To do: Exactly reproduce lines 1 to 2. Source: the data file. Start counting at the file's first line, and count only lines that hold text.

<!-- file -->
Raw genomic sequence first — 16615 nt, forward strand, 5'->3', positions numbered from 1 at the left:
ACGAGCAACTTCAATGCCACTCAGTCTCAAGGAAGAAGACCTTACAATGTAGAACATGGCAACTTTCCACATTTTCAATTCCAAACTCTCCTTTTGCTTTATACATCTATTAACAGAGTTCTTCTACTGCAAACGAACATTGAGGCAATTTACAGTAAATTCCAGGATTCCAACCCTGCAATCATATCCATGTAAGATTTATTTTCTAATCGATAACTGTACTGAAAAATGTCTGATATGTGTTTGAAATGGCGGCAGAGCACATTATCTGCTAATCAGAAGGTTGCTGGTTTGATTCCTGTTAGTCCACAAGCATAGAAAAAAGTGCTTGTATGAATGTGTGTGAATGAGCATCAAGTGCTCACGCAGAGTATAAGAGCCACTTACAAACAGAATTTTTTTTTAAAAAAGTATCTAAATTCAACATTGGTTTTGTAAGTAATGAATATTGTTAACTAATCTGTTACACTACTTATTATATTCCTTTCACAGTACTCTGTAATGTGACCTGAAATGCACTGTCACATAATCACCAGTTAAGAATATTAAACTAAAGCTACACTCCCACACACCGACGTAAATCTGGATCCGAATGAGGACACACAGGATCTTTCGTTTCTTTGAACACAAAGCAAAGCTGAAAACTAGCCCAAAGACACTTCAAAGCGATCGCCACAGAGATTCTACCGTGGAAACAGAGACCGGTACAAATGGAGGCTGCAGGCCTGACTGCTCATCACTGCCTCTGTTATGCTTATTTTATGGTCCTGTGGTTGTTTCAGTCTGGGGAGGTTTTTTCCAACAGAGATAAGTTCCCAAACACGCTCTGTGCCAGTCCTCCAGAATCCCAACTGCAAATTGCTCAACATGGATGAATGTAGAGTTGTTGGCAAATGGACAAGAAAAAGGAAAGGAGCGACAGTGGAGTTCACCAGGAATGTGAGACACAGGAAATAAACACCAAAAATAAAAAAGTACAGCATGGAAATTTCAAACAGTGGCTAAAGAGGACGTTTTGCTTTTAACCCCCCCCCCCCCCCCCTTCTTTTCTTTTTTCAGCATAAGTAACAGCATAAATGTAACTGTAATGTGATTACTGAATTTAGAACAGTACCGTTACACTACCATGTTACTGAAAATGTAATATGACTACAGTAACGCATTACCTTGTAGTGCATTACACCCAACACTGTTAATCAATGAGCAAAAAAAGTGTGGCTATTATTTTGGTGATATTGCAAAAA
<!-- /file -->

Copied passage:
Raw genomic sequence first — 16615 nt, forward strand, 5'->3', positions numbered from 1 at the left:
ACGAGCAACTTCAATGCCACTCAGTCTCAAGGAAGAAGACCTTACAATGTAGAACATGGCAACTTTCCACATTTTCAATTCCAAACTCTCCTTTTGCTTTATACATCTATTAACAGAGTTCTTCTACTGCAAACGAACATTGAGGCAATTTACAGTAAATTCCAGGATTCCAACCCTGCAATCATATCCATGTAAGATTTATTTTCTAATCGATAACTGTACTGAAAAATGTCTGATATGTGTTTGAAATGGCGGCAGAGCACATTATCTGCTAATCAGAAGGTTGCTGGTTTGATTCCTGTTAGTCCACAAGCATAGAAAAAAGTGCTTGTATGAATGTGTGTGAATGAGCATCAAGTGCTCACGCAGAGTATAAGAGCCACTTACAAACAGAATTTTTTTTTAAAAAAGTATCTAAATTCAACATTGGTTTTGTAAGTAATGAATATTGTTAACTAATCTGTTACACTACTTATTATATTCCTTTCACAGTACTCTGTAATGTGACCTGAAATGCACTGTCACATAATCACCAGTTAAGAATATTAAACTAAAGCTACACTCCCACACACCGACGTAAATCTGGATCCGAATGAGGACACACAGGATCTTTCGTTTCTTTGAACACAAAGCAAAGCTGAAAACTAGCCCAAAGACACTTCAAAGCGATCGCCACAGAGATTCTACCGTGGAAACAGAGACCGGTACAAATGGAGGCTGCAGGCCTGACTGCTCATCACTGCCTCTGTTATGCTTATTTTATGGTCCTGTGGTTGTTTCAGTCTGGGGAGGTTTTTTCCAACAGAGATAAGTTCCCAAACACGCTCTGTGCCAGTCCTCCAGAATCCCAACTGCAAATTGCTCAACATGGATGAATGTAGAGTTGTTGGCAAATGGACAAGAAAAAGGAAAGGAGCGACAGTGGAGTTCACCAGGAATGTGAGACACAGGAAATAAACACCAAAAATAAAAAAGTACAGCATGGAAATTTCAAACAGTGGCTAAAGAGGACGTTTTGCTTTTAACCCCCCCCCCCCCCCCCTTCTTTTCTTTTTTCAGCATAAGTAACAGCATAAATGTAACTGTAATGTGATTACTGAATTTAGAACAGTACCGTTACACTACCATGTTACTGAAAATGTAATATGACTACAGTAACGCATTACCTTGTAGTGCATTACACCCAACACTGTTAATCAATGAGCAAAAAAAGTGTGGCTATTATTTTGGTGATATTGCAAAAA